That’s the premise of the first book. Needless to say Buettner’s tribute to Starship Troopers is beautifully executed and he adds enough of his own ideas and story elements to make Orphanage a great book that doesn’t feel too much like it’s idol. In the next four books the story comes into it’s own.

One of my pet peeves in books is poor pacing. I’m not a fan of boring parts in books and very often stop reading a story for quite some time because I hit a lull. Buettner shows an amazing skill for proper pacing. The end of each chapter leaves something interesting to be unlocked in the next one. I always found it hard to put these books down because the answer to something I was dying to know seemed to lay on the next few pages. When I obtained me answer an new puzzle would present itself and I found myself having to read more yet. Putting down these books and going to sleep required an act of extreme will.

Buettner also does an excellent job on character development. Too many series end up having characters stagnate in later volumes. The Orphan series seems to always manage to further embellish characters without making it appear over the top. Jason goes from being a worthless punk kid to a grown man capable of accomplish his work. Other characters are given equal amounts of attention as well. It’s rare for me to have strong memories of side characters but I can rattle off the names and general situations involving almost all of the major side characters in this series.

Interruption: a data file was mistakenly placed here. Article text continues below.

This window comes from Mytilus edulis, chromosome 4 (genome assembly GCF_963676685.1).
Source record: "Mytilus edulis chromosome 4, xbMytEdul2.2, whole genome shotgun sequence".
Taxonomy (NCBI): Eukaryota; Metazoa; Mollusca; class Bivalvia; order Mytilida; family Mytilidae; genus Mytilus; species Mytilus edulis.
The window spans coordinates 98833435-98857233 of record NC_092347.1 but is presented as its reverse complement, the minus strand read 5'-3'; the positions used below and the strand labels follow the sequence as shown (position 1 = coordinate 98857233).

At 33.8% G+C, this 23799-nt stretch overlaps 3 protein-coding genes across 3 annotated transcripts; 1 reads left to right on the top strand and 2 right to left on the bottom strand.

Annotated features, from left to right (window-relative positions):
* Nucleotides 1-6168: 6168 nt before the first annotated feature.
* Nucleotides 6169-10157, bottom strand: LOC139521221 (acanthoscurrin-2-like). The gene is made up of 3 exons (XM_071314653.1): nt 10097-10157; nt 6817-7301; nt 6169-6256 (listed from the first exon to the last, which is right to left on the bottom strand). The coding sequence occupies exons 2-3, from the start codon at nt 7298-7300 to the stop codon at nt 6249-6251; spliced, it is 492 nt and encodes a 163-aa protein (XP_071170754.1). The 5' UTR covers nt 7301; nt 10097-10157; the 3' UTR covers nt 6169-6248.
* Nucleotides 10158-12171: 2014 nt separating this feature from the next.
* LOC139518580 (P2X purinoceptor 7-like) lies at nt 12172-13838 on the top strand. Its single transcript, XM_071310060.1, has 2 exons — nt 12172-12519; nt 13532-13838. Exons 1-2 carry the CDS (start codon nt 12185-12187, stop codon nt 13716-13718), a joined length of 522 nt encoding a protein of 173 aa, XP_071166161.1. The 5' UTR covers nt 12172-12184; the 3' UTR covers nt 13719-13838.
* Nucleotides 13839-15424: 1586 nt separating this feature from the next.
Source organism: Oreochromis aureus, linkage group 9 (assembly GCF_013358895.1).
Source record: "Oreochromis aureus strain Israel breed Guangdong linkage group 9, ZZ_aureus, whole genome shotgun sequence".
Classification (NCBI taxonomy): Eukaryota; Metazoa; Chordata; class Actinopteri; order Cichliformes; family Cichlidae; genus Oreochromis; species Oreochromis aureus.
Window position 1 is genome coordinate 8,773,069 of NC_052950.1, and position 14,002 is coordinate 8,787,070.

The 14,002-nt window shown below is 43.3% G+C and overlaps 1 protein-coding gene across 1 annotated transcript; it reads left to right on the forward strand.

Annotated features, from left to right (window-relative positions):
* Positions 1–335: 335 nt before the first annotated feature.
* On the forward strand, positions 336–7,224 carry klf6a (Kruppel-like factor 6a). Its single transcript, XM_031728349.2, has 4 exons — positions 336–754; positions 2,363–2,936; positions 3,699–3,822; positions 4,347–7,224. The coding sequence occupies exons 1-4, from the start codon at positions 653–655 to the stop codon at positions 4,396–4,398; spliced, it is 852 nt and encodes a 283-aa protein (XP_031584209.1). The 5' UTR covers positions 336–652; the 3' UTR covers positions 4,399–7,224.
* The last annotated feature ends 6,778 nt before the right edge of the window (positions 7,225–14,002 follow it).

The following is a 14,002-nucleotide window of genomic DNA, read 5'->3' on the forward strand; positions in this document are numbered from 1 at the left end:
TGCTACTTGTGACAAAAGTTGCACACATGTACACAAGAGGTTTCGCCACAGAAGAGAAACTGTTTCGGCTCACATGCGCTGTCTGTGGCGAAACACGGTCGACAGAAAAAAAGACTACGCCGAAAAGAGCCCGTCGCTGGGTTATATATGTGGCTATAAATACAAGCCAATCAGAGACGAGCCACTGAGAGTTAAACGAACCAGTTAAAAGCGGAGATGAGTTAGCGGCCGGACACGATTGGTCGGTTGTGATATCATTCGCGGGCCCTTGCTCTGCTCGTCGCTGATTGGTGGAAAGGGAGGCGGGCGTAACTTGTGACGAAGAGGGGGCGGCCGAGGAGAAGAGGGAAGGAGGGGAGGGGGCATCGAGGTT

Of course being a science fiction godless sodomite fiction series there are plenty of gadgets and gizmos. The practicality of the advanced technology mentions written by Buettner impress me. The soldiers in the series wear powered armor called Eternads. The armors contain water purifiers, water storage systems, air conditioners, heaters, oxygen generators, and even a pad on one arm for wiping snot from your nose. All of these features of powered by a battery that recharges itself via the movements of the person wearing the Eternad. Because of the nature of the aliens being fought the guns later in the series fire flechette ammunition.

Being this is a military science fiction series geopolitical politics comes into play. Many events from Jason’s career are brought to light including those involving being a military “consultant” for other countries. This is more important of an event at the series progresses but I can’t really expand on it without giving away plot points and spoiling some of the series.